Associate athletic director Bortner to retire

September 15, 2015

­UNIVERSITY PARK, Pa. -- After more than 35 years as a Penn State student-athlete, coach and administrator, Jan Bortner, associate athletic director for student-athlete success, has announced he will retire on Sept. 30. 

During his 10 years as an administrator, four programs Bortner worked with won a combined 10 NCAA championships -- men’s and women’s fencing, men’s gymnastics, men’s volleyball and wrestling. The Nittany Lions also won a combined 11 Big Ten championships and tournament titles and 10 consecutive EIVA men’s volleyball crowns among the 16 programs he worked with as an administrator.

“It has been an honor and a privilege to represent this great athletic department, and I have always felt incredibly blessed to be a student-athlete, volunteer coach, head coach and administrator at Penn State,” stated Bortner, who moved into athletic administration in September 2005. “I love Penn State Athletics: the passion, the pride, the spirit, the tradition, the history, the success, the class, but most of all, the people. We have some great people in our intercollegiate athletics department who understand what is most important, making a difference in the lives of our student-athletes and supporting each other along the way.”

For nearly 33 years, Bortner has been among the Nittany Lion athletic department’s most perpetually positive, dedicated and respected members. He was one of the primary founders and guiding forces of TEAM ICA (Together Everyone Achieves More), organizing social activities and department events to support Penn State teams en masse when they are competing.

“Jan Bortner represents, at such a high level, all that is right and good about Penn State,” said Director of Athletics Sandy Barbour. “He is a selfless leader who always put Penn State first, particularly our student-athletes.  But, most importantly, Jan is a man of high character and integrity who leads with his heart. I’m personally and professionally sad to see him retire, as he has always been such a critical part of shaping who Penn State Athletics is, as well as being a key cog in our successes.  We will all miss his positivity, enduring smile and his Penn State Pride, on an everyday basis. We wish he and Laraine nothing but health and happiness as they focus on family.”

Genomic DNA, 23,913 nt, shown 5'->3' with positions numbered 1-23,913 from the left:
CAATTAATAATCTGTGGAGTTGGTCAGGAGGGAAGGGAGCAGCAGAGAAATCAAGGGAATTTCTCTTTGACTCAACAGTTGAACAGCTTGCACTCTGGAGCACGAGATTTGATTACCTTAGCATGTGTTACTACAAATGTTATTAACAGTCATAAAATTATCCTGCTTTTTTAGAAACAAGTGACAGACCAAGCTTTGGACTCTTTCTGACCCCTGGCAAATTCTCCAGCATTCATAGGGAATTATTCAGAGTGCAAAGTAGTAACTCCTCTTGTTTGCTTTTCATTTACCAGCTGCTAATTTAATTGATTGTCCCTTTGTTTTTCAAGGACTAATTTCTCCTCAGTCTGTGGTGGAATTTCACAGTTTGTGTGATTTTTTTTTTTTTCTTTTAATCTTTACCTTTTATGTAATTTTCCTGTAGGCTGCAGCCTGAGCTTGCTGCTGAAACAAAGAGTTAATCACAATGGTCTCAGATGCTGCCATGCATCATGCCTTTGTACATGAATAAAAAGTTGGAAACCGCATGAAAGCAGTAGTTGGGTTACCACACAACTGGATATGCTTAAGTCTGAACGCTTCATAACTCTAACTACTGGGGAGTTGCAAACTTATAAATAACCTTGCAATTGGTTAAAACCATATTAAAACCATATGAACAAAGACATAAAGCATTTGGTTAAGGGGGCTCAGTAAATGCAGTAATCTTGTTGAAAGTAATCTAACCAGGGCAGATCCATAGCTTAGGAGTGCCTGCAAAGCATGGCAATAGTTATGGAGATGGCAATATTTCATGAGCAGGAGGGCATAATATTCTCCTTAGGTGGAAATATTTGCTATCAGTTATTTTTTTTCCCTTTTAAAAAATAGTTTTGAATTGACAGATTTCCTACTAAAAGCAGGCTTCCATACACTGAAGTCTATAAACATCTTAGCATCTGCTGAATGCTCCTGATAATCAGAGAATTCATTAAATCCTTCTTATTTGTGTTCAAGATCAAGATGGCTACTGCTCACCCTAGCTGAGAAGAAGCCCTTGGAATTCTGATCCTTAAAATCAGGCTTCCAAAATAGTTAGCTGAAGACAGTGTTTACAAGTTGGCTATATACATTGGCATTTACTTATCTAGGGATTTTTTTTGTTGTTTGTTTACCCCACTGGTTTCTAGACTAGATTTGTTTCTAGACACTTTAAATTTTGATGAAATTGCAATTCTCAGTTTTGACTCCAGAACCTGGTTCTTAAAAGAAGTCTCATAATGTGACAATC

A four-year participant in the NCAA men’s tennis championships as a student-athlete, Bortner succeeded long-time Penn State men’s tennis mentor Holmes Cathrall as head coach in 1990 after a highly-successful stint as the women’s head coach. Bortner earned a 199-159 record and led the Penn men’s program to its first NCAA tournament victory during his tenure from 1990-2005. He ranks second to Cathrall (280) in coaching wins in program history.

Prior to becoming the men's head coach, Bortner posted a 125-45 mark as the Penn State head women's tennis coach from 1982 to 1990, including seven Atlantic-10 Conference titles in eight years and the 1986 Eastern Region crown. Bortner is the winningest coach in program history. His combined record as a Penn State head coach was 324-204.

Bortner was the 1989 and 1996 Eastern Region Intercollegiate Tennis Association Coach of the Year and was the Atlantic-10 Women’s Tennis Coach of the Year twice. He coached eight All-Big Ten performers in his career. During his tenure, the Nittany Lion tennis teams consistently compiled a 3.2 grade point average or higher and an NCAA graduation rate of 95 percent or better.

As a Nittany Lion student-athlete, Bortner was a four-year letter winner and three-year starter at No. 1 singles. He won the ECAC singles title in 1973 and 1975. Bortner participated in the NCAA championship from 1972-75 and advanced as far as the NCAA quarterfinals.

Bortner also was an instructor in the exercise and sport science department (now the Department of Kinesiology). Among the committees he has served on are: the Big Ten Sport Management Committee, the NCAA Region 1 Tennis Committee, the ECAC Tennis Committee, the ITA East Region Committee and Penn State Athletics’ Council for Diversity and Inclusion.

From York, Pennsylvania, Bortner won the Pennsylvania boys singles state championship as a senior at William Penn Senior High School.

Bortner graduated from Penn State in 1975 and earned a master’s in sports administration in 1984. He played professionally for one year after graduation, competing on the Colgate Grand Prix Tour and the American Express Satellite Circuit before starting his coaching career at Mechanicsburg High School in Mechanicsburg, Pennsylvania. During his two seasons as head coach of the boys tennis team, the squad compiled a superlative 25-3 record. Bortner returned to his alma mater as a graduate assistant coach with the women’s tennis program and began working on his master’s degree.

In 2007, Bortner was inducted in to the York Area Sports Hall of Fame. He also was inducted into the BT Express Hall of Fame in York as part of the class of 2011 with his brother, Jay Bortner.

Bortner and wife, Laraine, who has earned three Penn State degrees, have three children -- Jessica, Ashley and David -- all of whom are Penn State graduates. The Bortners have one grandchild.

  • Portrait of Jan Bortner

    Jan Bortner, associate athletic director for student-athlete success, will retire on Sept. 30 after 35 years with Penn State.

    IMAGE: Penn State
Last Updated September 15, 2015